Team building generally revolves around a small number of players.  Pittsburgh has Crosby, Malkin and Staal as their core forwards, everyone else is pretty much interchangeable.  Pretty much every team is like this.  A lot of those interchangeable parts move from team to team or even line to line on the same team or get asked to play different roles on the same team.  An injury to Kunitz and Pascal Dupuis gets bumped from the third line to playing with Crosby.  For these mostly interchangeable parts there can be a lot of variation in who they play with, the team they play on, and who they play against, and the roles they are asked to play.  All these factors are at play when Gabe calculates his 80% regression to the mean.  The good players who have well-defined roles don’t see near the same variation in their on-ice shooting percentages.  Look at the Crosby’s and Gaborik’s.  They are consistently at the top of the list.  Look at the Moen’s and Marchant’s and Pahlsson’s, they are consistently near the bottom of the list.  The players we perceive as good offensive players are at the top of the list.  The players we perceive as weak offensive players, or defensive minded players, are at the bottom of the list.  That’s a talent that we must consider.

 

 

Oct 052011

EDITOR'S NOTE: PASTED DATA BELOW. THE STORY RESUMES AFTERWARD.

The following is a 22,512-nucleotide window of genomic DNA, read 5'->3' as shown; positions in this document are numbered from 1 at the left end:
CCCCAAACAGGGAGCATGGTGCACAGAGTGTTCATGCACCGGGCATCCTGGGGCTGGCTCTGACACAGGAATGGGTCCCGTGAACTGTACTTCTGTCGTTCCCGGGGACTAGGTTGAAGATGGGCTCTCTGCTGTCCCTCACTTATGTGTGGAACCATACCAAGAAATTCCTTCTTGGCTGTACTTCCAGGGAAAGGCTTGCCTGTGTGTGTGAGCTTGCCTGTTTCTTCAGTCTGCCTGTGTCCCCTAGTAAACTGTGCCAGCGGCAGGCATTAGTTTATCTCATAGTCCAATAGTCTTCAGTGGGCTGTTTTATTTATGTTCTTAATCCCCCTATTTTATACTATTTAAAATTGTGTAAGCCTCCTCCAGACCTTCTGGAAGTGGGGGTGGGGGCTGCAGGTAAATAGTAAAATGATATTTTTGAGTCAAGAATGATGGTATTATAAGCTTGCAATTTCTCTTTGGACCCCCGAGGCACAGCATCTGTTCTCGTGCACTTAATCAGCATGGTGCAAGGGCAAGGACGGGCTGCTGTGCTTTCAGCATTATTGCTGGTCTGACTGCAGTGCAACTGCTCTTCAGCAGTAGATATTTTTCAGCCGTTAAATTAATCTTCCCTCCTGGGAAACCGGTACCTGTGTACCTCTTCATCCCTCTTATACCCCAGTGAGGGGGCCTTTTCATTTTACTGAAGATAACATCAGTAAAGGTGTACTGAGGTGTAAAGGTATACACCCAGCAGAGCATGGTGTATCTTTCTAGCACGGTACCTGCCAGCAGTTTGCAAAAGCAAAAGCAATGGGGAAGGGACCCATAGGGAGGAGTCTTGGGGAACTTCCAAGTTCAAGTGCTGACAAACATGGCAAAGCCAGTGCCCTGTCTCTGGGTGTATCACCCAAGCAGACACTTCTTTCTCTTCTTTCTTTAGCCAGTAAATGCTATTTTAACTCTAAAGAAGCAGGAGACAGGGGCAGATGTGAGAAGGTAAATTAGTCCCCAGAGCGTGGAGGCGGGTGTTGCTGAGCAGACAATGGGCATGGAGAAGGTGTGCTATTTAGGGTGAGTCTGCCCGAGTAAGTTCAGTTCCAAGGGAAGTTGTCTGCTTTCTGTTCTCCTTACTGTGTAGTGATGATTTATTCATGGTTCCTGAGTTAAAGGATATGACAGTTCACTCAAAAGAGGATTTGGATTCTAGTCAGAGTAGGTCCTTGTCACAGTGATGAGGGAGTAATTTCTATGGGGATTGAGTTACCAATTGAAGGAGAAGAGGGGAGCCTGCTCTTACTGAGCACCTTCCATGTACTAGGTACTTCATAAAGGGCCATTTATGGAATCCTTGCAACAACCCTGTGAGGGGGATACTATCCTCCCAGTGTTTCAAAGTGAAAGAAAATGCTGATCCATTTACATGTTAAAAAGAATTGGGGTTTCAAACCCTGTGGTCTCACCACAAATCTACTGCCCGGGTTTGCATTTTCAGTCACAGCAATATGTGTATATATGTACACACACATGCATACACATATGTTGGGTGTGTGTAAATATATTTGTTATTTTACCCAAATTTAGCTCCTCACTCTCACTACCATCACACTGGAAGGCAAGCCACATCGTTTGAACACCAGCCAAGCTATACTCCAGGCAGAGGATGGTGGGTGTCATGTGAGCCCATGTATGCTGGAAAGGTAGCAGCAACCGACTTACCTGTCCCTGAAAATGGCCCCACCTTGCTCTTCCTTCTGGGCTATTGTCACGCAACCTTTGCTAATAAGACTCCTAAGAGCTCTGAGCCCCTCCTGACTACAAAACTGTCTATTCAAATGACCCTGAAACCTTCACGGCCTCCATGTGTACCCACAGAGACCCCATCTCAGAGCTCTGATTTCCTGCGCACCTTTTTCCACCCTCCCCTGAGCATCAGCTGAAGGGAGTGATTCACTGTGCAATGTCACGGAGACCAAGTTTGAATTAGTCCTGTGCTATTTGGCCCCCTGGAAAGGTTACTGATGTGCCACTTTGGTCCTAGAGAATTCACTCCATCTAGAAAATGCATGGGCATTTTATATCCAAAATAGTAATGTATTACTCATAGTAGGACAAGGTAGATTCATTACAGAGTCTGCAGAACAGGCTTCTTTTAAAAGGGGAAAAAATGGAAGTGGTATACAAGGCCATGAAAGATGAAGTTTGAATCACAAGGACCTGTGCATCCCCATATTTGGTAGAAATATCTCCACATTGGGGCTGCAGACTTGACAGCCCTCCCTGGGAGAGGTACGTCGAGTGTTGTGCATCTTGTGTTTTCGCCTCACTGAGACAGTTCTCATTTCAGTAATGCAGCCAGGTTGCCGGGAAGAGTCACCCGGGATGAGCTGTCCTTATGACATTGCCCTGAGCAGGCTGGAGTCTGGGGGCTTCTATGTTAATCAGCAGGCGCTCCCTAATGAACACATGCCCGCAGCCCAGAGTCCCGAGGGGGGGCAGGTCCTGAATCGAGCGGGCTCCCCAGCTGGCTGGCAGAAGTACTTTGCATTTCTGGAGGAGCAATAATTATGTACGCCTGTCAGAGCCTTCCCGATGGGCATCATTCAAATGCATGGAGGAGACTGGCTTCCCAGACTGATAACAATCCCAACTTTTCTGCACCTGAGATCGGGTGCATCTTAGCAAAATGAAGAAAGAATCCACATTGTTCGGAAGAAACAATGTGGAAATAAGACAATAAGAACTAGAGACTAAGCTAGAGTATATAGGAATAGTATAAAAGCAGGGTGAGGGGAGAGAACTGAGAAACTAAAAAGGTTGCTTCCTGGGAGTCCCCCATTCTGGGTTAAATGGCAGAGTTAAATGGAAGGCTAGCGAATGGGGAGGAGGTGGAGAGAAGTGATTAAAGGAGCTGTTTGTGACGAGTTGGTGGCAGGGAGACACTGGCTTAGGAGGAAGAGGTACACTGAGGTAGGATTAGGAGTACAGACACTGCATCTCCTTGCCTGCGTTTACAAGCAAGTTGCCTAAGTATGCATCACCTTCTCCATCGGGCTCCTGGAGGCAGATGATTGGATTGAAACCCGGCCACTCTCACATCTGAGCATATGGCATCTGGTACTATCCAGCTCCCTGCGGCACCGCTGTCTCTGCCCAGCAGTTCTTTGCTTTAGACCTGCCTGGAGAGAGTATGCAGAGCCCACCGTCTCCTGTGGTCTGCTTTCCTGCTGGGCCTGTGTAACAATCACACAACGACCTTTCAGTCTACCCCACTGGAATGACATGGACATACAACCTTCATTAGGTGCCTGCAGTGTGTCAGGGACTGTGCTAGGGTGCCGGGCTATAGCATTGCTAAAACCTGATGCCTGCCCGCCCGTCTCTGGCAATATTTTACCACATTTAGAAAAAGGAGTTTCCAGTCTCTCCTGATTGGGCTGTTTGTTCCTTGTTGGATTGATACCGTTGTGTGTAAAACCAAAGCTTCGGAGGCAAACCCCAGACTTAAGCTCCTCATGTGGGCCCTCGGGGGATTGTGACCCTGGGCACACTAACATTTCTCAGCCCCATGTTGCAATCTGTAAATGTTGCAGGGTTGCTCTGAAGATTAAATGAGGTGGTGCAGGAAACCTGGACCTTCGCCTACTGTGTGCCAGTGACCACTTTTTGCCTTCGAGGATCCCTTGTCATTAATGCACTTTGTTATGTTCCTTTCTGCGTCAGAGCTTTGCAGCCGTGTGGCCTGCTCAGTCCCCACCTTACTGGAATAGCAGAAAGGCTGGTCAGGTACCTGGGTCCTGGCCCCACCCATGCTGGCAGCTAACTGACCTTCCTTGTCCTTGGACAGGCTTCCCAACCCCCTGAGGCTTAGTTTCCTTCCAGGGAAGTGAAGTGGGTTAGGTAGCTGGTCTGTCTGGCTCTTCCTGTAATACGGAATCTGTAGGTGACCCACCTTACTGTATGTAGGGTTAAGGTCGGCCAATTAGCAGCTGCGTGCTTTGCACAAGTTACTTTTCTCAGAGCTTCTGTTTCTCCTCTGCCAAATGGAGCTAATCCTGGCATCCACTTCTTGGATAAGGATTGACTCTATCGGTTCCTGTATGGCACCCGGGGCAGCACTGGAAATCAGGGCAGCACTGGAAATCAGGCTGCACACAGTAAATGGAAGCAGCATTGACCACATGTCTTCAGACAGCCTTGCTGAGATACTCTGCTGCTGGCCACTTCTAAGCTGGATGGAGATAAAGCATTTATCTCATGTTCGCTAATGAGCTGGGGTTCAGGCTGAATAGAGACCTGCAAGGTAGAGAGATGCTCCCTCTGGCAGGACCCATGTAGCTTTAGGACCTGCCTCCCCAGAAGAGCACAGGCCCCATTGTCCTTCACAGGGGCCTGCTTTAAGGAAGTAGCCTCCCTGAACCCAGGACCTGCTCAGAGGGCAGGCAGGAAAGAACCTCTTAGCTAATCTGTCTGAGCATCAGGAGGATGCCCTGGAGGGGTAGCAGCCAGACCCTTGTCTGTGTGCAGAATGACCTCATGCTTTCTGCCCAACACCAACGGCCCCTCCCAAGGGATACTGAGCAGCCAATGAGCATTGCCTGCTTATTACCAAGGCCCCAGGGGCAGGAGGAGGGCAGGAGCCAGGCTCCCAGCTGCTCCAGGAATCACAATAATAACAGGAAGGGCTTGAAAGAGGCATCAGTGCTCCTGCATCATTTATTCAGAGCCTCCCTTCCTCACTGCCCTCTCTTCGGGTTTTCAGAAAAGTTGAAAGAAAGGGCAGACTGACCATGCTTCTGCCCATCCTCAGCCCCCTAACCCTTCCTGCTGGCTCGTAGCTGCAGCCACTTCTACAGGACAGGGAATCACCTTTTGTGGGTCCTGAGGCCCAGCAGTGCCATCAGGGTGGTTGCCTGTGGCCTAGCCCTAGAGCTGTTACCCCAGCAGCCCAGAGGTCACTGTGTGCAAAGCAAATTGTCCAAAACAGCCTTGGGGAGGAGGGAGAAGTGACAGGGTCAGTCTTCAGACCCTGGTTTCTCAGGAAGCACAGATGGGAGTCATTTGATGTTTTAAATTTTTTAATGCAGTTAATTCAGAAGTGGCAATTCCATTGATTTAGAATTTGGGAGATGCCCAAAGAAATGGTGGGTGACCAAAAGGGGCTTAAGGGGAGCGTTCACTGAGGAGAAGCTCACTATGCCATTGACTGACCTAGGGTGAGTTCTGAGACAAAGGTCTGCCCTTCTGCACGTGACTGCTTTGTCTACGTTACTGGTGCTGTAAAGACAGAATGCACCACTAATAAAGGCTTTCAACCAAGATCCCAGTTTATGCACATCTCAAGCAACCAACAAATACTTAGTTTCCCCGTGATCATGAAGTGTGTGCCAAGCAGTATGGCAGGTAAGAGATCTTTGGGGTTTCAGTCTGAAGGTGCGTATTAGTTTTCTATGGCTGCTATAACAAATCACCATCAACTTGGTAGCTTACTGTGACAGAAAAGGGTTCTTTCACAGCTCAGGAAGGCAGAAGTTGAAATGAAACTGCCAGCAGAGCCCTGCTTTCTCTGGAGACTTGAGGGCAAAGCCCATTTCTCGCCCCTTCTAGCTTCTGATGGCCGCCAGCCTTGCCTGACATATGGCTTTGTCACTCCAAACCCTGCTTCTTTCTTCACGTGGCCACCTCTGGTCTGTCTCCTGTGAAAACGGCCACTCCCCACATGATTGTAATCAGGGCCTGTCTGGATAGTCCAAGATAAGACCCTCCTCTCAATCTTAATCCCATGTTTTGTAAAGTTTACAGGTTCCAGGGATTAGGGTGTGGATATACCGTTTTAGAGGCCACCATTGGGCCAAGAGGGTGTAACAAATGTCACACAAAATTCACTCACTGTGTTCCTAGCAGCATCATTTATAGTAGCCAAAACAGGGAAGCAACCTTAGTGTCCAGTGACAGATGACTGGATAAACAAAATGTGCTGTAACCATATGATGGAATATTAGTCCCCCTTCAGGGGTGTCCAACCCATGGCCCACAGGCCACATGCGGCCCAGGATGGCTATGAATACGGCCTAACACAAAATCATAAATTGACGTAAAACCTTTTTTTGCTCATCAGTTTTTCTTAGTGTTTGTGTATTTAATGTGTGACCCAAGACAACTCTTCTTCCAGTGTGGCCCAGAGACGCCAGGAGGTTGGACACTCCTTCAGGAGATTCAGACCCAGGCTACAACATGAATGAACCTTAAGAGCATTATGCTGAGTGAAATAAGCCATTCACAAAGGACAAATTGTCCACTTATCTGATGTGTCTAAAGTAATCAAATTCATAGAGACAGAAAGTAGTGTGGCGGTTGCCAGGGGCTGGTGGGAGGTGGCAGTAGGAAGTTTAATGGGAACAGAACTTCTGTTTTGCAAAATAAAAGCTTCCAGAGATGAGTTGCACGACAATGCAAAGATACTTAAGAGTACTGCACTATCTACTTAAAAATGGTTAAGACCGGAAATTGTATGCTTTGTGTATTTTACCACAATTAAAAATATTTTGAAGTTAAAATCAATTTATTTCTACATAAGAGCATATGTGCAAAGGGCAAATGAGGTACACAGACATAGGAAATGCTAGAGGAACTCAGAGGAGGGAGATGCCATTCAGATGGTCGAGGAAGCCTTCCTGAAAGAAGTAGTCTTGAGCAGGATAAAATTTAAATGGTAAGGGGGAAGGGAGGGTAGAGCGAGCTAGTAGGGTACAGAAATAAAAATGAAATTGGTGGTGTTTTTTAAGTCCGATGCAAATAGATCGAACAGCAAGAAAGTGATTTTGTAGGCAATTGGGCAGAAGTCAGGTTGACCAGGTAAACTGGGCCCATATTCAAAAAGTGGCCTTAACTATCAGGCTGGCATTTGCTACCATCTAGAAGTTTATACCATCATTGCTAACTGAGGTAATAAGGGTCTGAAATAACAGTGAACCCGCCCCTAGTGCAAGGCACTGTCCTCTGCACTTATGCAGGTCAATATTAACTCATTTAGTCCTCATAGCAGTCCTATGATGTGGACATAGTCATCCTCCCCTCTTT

The Leafs traded for David Steckel yesterday and while this is by no means a significant trade my first reaction to it was a very positive one.  A fourth round pick is almost worthless and Steckel is a more than useful quality defensive third/fourth line guy who can kill penalties, something the Leafs desperately need.  Upon further review of the stats, I still like the trade because of it’s low risk but my thoughts on Steckel are a little more mixed than I first believed.

The Good

On the surface, Steckel looks like a premiere defensive forward.  Over the past 4 years, Steckel has the 9thth lowest on ice goals against per 20 minutes of the 250 forwards with 1500 5v5close minutes of ice time and he has been consistently very good at keeping the puck out of his own net at even strength.  His four year HARD+ rating is 1.152 and his HARD+ ratings for the past 4 seasons are 1.112, 1.262, 1,102 and 1.094.  All of these things point to Steckel being a good, or maybe very good, defensive forward.

The Bad